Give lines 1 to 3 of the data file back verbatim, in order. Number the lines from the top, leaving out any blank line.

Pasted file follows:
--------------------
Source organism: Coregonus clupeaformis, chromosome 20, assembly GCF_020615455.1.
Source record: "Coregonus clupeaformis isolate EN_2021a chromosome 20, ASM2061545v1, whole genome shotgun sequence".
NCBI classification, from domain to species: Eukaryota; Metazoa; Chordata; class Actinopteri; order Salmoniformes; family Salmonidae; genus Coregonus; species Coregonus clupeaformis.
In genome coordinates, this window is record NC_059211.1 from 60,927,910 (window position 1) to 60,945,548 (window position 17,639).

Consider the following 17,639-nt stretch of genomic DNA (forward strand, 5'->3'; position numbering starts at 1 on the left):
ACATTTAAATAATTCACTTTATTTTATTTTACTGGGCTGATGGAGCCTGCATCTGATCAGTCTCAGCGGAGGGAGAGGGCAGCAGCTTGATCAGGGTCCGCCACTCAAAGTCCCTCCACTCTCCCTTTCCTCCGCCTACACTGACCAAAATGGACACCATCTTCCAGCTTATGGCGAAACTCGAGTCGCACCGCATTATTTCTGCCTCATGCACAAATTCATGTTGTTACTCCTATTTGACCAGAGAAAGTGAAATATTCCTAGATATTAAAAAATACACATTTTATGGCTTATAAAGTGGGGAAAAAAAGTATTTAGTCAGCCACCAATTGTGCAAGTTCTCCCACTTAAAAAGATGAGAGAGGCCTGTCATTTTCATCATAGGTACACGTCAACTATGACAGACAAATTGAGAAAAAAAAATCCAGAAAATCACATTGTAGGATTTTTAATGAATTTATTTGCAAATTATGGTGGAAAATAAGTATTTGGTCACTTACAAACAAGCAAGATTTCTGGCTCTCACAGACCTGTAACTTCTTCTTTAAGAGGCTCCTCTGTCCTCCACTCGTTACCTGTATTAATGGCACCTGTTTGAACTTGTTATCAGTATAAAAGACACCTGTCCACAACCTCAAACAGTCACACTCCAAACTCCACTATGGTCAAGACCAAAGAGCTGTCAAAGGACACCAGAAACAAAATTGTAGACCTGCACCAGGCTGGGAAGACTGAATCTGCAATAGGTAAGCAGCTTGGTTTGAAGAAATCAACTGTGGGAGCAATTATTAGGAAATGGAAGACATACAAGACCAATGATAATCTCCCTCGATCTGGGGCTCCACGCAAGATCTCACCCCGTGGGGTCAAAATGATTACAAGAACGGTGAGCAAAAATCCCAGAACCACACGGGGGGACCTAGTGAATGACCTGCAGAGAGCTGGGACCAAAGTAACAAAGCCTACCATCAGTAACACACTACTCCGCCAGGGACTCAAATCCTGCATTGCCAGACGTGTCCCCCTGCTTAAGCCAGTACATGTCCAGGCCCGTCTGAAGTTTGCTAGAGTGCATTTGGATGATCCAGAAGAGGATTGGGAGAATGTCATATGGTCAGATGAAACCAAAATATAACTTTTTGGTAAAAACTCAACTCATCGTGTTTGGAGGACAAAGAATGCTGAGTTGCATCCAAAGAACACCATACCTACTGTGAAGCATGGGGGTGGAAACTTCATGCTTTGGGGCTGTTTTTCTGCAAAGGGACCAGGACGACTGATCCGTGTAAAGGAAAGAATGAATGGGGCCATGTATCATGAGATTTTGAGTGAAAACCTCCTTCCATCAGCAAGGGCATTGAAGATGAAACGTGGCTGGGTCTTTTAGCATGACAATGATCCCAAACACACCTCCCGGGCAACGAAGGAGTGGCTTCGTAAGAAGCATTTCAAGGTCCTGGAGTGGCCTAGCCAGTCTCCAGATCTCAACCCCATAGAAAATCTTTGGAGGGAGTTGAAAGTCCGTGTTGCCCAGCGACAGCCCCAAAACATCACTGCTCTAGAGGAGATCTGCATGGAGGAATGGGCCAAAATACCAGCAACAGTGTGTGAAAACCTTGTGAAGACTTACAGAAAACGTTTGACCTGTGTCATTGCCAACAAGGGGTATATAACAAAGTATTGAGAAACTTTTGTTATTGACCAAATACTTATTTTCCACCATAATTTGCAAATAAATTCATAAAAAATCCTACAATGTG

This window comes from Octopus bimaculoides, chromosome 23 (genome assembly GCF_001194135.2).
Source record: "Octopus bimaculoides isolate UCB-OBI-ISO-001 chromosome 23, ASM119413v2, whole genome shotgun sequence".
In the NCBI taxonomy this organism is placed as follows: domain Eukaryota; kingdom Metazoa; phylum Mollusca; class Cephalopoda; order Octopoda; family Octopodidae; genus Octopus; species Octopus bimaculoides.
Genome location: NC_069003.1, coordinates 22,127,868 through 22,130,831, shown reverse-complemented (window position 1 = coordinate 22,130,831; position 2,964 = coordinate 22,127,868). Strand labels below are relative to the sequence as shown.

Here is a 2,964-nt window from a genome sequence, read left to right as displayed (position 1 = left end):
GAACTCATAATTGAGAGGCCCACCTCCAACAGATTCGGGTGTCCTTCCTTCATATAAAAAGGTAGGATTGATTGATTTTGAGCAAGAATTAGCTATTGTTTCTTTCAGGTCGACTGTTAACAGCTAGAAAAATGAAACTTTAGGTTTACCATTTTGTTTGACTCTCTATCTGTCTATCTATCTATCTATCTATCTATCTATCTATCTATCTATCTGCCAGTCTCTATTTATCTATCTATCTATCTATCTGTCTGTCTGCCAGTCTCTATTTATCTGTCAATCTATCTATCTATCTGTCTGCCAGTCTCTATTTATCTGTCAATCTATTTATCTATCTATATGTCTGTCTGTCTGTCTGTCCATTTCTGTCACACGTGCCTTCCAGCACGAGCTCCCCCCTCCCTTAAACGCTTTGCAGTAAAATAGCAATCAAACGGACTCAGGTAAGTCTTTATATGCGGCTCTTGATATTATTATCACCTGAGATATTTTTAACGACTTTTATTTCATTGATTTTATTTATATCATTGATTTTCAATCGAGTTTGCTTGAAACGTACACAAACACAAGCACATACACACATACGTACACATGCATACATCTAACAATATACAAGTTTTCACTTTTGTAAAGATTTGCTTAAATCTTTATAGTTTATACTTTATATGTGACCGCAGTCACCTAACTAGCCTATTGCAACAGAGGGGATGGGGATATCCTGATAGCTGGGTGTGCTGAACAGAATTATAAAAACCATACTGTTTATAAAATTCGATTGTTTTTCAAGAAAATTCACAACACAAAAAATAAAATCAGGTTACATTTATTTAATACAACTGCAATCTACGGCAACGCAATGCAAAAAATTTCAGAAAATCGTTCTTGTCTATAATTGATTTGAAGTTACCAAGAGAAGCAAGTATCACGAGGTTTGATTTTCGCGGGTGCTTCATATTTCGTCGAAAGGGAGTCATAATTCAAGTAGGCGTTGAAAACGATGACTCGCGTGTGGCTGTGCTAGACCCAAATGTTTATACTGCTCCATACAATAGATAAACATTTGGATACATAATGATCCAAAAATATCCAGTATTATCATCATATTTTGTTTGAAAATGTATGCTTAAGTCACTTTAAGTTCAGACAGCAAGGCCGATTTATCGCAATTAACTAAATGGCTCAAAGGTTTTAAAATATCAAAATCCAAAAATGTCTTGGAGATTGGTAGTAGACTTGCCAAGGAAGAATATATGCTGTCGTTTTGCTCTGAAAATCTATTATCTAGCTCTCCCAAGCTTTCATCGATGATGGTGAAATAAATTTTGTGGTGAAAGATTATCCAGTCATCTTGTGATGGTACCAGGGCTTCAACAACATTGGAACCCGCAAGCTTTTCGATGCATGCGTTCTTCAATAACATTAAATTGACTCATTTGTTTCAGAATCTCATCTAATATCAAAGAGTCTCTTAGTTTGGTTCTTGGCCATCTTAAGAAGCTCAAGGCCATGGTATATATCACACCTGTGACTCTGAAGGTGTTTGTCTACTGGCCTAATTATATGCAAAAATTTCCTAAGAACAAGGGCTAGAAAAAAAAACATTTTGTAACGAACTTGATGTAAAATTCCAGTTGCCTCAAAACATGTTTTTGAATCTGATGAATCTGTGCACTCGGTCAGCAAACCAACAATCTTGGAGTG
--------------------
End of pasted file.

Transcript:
Source organism: Coregonus clupeaformis, chromosome 20, assembly GCF_020615455.1.
Source record: "Coregonus clupeaformis isolate EN_2021a chromosome 20, ASM2061545v1, whole genome shotgun sequence".
NCBI classification, from domain to species: Eukaryota; Metazoa; Chordata; class Actinopteri; order Salmoniformes; family Salmonidae; genus Coregonus; species Coregonus clupeaformis.